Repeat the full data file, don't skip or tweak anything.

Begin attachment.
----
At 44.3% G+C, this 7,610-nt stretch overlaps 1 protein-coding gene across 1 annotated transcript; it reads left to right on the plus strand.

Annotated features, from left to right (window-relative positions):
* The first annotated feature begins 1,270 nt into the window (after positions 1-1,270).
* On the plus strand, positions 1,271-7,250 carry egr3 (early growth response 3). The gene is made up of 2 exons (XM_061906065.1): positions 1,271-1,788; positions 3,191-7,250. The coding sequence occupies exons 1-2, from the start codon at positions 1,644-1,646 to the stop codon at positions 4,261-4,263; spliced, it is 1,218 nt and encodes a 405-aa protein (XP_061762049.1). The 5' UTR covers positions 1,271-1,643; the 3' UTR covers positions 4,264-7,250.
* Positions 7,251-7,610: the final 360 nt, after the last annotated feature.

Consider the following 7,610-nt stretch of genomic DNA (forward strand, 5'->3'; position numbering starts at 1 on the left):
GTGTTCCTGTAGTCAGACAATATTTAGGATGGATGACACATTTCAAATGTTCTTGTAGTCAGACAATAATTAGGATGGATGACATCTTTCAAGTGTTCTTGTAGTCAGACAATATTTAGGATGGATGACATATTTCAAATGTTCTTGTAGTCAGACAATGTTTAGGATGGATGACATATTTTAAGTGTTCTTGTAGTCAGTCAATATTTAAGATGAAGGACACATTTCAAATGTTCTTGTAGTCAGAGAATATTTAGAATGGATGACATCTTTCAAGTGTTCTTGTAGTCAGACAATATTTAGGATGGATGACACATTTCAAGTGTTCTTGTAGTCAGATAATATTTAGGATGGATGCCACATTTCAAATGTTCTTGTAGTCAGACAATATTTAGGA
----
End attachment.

At 44.3% G+C, this 7,610-nt stretch overlaps 1 protein-coding gene across 1 annotated transcript; it reads left to right on the plus strand.

Annotated features, from left to right (window-relative positions):
* The first annotated feature begins 1,270 nt into the window (after positions 1-1,270).
* On the plus strand, positions 1,271-7,250 carry egr3 (early growth response 3). The gene is made up of 2 exons (XM_061906065.1): positions 1,271-1,788; positions 3,191-7,250. The coding sequence occupies exons 1-2, from the start codon at positions 1,644-1,646 to the stop codon at positions 4,261-4,263; spliced, it is 1,218 nt and encodes a 405-aa protein (XP_061762049.1). The 5' UTR covers positions 1,271-1,643; the 3' UTR covers positions 4,264-7,250.
* Positions 7,251-7,610: the final 360 nt, after the last annotated feature.

Consider the following 7,610-nt stretch of genomic DNA (forward strand, 5'->3'; position numbering starts at 1 on the left):
GTGTTCCTGTAGTCAGACAATATTTAGGATGGATGACACATTTCAAATGTTCTTGTAGTCAGACAATAATTAGGATGGATGACATCTTTCAAGTGTTCTTGTAGTCAGACAATATTTAGGATGGATGACATATTTCAAATGTTCTTGTAGTCAGACAATGTTTAGGATGGATGACATATTTTAAGTGTTCTTGTAGTCAGTCAATATTTAAGATGAAGGACACATTTCAAATGTTCTTGTAGTCAGAGAATATTTAGAATGGATGACATCTTTCAAGTGTTCTTGTAGTCAGACAATATTTAGGATGGATGACACATTTCAAGTGTTCTTGTAGTCAGATAATATTTAGGATGGATGCCACATTTCAAATGTTCTTGTAGTCAGACAATATTTAGGA